0
$\begingroup$

I am trying to find out the branch cuts and branch points of the function $f(z) = \sqrt{z^2+1}$. This link gives an answer to my question? However, I have some confusions they are as follows:

1: Why Branch points of square root functions are given by the values of $z$ that make the expression under the square root zero? Does the same be applied to other multiple valued functions?

2: I need help in visualizing branch cuts of this function geometrically? In the answer (see provided the link) encircling of branch points are given. What does this mean? Can I see it geometrically through some graphs?

3: What should be the general approach to find the branch points and branch cuts of a multi-valued function?

Thank you in advance. Your answer will greatly help me to understand this concept.

$\endgroup$
1
  • $\begingroup$ Start visualizing the different possible branches of $z^{1/2}$ then adapt it to $(z+i)^{1/2} (z-i)^{1/2} = (z^2+1)^{1/2}$. In general, if $g$ is analytic and non-zero on $U$ a simply connected open then $\frac{g'(z)}{g(z)}$ is analytic on $U$ as well as $\log g(z) =\log g(a)+ \int_a^z \frac{g'(s)}{g(s)} ds$ and $g(z)^\alpha = \exp(\alpha \log g(z))$. $\endgroup$
    – reuns
    Aug 22, 2017 at 0:08

1 Answer 1

1
$\begingroup$

With regard to 1) Calculus may shed a little light. If $f(z)=\sqrt{z}$, then $f'(z)=\dfrac{1}{2\sqrt{z}}$, and we see that $f'(z)$ is undefined at $z=0$ (where $f$ vanished). In terms of real variables the derivative doesn't exist at $0$, but in terms of complex variables $0$ is a non-isolated singularity, i.e. $f(z)$ is not analytic in a deleted neighborhood of $0$. The same holds true for $f(z)=\sqrt[n]{z}$.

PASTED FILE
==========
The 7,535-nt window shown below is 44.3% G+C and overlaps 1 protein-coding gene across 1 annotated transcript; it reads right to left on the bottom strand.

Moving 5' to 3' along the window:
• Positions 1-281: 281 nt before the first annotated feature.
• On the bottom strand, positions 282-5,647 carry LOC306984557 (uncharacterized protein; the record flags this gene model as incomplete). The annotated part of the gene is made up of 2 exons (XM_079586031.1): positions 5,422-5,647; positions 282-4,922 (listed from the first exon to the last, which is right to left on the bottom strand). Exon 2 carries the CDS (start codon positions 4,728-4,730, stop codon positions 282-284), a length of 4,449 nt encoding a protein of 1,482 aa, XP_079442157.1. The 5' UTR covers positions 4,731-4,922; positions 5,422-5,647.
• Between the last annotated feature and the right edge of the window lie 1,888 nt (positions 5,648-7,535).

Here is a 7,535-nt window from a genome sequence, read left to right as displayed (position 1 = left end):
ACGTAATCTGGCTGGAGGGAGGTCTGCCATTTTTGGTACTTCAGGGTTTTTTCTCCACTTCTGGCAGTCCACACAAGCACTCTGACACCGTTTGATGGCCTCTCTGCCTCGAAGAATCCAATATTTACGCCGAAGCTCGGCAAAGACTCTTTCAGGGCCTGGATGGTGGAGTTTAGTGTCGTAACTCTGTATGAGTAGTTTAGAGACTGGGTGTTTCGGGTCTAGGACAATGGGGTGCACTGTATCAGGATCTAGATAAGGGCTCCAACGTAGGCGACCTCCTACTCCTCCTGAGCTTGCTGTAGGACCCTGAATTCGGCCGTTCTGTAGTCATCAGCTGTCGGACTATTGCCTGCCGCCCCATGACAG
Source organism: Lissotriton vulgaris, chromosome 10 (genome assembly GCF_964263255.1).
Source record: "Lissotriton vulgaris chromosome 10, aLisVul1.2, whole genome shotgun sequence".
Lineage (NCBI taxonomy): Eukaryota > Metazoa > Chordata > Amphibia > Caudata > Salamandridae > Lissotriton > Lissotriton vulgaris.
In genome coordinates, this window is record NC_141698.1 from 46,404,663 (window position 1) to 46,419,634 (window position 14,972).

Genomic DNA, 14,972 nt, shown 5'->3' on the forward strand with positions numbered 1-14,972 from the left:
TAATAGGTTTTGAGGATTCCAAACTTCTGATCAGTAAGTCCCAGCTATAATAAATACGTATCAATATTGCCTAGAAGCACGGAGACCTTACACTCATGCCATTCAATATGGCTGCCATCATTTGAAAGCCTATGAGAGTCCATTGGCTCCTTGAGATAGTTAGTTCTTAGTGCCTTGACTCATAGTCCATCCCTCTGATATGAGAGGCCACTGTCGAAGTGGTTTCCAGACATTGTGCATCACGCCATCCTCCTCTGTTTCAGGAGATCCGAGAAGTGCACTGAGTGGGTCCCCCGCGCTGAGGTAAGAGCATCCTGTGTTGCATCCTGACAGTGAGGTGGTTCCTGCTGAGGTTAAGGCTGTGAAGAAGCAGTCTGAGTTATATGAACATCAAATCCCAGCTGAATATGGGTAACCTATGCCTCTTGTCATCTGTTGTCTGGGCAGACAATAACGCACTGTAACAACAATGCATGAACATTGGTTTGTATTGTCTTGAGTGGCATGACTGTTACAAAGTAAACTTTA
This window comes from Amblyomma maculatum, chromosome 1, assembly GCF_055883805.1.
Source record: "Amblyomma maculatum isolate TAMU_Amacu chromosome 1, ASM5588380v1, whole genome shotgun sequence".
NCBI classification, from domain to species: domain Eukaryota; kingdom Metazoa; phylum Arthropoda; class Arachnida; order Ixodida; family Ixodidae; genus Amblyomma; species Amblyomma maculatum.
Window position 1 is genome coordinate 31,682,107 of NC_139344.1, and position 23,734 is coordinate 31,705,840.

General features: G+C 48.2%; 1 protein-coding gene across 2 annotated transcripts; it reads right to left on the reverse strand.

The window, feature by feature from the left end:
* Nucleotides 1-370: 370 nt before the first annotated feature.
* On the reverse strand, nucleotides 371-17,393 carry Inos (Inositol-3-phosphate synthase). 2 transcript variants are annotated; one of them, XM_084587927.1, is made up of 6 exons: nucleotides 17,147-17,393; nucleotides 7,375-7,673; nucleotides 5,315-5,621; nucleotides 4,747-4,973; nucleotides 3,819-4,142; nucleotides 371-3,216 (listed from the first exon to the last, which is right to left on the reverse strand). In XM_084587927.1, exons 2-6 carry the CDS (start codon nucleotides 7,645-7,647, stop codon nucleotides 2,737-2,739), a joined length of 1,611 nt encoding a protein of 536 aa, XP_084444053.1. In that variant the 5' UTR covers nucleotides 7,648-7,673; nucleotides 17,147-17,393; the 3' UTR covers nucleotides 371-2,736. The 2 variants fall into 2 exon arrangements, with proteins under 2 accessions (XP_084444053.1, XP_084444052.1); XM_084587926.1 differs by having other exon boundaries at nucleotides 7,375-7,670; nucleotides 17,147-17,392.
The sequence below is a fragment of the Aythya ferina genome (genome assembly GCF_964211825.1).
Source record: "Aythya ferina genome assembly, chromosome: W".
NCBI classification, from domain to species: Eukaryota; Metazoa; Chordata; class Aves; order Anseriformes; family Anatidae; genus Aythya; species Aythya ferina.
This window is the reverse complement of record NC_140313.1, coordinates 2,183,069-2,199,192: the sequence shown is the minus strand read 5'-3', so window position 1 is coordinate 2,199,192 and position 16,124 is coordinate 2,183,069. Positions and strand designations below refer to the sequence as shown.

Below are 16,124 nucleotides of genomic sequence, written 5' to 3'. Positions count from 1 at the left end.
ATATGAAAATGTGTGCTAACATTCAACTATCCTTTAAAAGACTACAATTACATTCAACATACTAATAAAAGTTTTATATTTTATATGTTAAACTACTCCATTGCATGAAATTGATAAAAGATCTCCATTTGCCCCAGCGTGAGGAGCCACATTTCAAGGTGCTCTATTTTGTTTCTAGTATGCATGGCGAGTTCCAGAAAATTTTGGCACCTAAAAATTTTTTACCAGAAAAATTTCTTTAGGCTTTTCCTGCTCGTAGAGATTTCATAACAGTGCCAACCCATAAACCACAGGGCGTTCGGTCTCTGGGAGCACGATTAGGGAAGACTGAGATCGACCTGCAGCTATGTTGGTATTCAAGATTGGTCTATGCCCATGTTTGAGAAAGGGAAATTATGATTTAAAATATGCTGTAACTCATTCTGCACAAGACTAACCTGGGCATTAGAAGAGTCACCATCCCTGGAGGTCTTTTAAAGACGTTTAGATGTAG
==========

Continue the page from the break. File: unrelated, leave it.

It seems like 2) may indicate some misunderstanding related to an answer to 3). Geometrically a branch cut is a cut, a disconnection in the plane usually between pairs of branch points. It's as if a razor had been used. A richer geometric picture emerges from considering an alternative approach to branch cuts for handling branch points of multi-valued functions called Riemann Surfaces.

The encircling of branch points in the linked answer you referenced is a standard approach to determining branch cuts. The issue we must avoid is a discontinuity of the function after making a complete circuit around a point. We need to ensure that traversing a closed loop produces a change in the argument of $f(z)$ which is a multiple of $2\pi$. The simplest example is $f(z)=\sqrt{z}$. A closed loop around $z=0$ produces a change in the argument of $f(z)$ by $\pi$ for a change of $2\pi$ in the argument of $z$. That is what indicates that a branch cut from $0$ to $\infty$ is required. A closed loop around $0$ cannot be allowed, because it's impossible to avoid a discontinuity of $f(z)$. (Think about the loop $e^{it}$. At $t=0, z=1, \sqrt{1}=1\text{ and }\arg f(z) = 0$, but after a circuit around $z=0$ at $t=2\pi, z=1\text{ again, but, } \sqrt{1}=-1\text{ since}\arg f(z) = \pi$.

What the linked answer shows is that a loop around either $z=i$ or $-i$ alone produces a change of $\pi$ in $\arg \sqrt{z^2+1}$ which would be a problem, but a loop enclosing both of the points produces a change of $2 \pi$ in $\arg \sqrt{z^2+1}$. A branch cut joining $z=i$ and $z=-i$ ensures that any loop enclosing one of the points must enclose the other.

$\endgroup$

You must log in to answer this question.

Not the answer you're looking for? Browse other questions tagged .